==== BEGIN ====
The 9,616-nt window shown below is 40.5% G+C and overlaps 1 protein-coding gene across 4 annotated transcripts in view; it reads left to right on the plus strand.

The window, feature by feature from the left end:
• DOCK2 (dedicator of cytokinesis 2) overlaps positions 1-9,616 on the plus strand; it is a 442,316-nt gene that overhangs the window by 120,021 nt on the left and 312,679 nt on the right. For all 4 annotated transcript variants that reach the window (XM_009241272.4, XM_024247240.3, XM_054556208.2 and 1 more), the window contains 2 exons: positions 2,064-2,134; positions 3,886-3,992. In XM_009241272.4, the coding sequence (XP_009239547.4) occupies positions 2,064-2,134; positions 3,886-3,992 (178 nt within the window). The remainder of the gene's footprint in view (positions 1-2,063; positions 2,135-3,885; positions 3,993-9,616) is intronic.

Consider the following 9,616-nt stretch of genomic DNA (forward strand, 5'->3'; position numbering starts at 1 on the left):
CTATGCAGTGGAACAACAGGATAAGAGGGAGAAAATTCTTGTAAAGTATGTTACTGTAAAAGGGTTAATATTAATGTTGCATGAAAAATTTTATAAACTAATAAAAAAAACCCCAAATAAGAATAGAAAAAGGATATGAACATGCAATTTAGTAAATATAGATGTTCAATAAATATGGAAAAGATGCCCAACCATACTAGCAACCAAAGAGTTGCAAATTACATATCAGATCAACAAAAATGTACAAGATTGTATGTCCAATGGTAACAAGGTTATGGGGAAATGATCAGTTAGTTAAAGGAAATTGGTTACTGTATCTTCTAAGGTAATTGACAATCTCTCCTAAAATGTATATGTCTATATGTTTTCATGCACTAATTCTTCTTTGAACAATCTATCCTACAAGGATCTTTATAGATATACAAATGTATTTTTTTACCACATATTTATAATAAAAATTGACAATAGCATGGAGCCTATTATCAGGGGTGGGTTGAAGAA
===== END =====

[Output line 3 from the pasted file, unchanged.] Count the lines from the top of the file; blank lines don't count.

• DOCK2 (dedicator of cytokinesis 2) overlaps positions 1-9,616 on the plus strand; it is a 442,316-nt gene that overhangs the window by 120,021 nt on the left and 312,679 nt on the right. For all 4 annotated transcript variants that reach the window (XM_009241272.4, XM_024247240.3, XM_054556208.2 and 1 more), the window contains 2 exons: positions 2,064-2,134; positions 3,886-3,992. In XM_009241272.4, the coding sequence (XP_009239547.4) occupies positions 2,064-2,134; positions 3,886-3,992 (178 nt within the window). The remainder of the gene's footprint in view (positions 1-2,063; positions 2,135-3,885; positions 3,993-9,616) is intronic.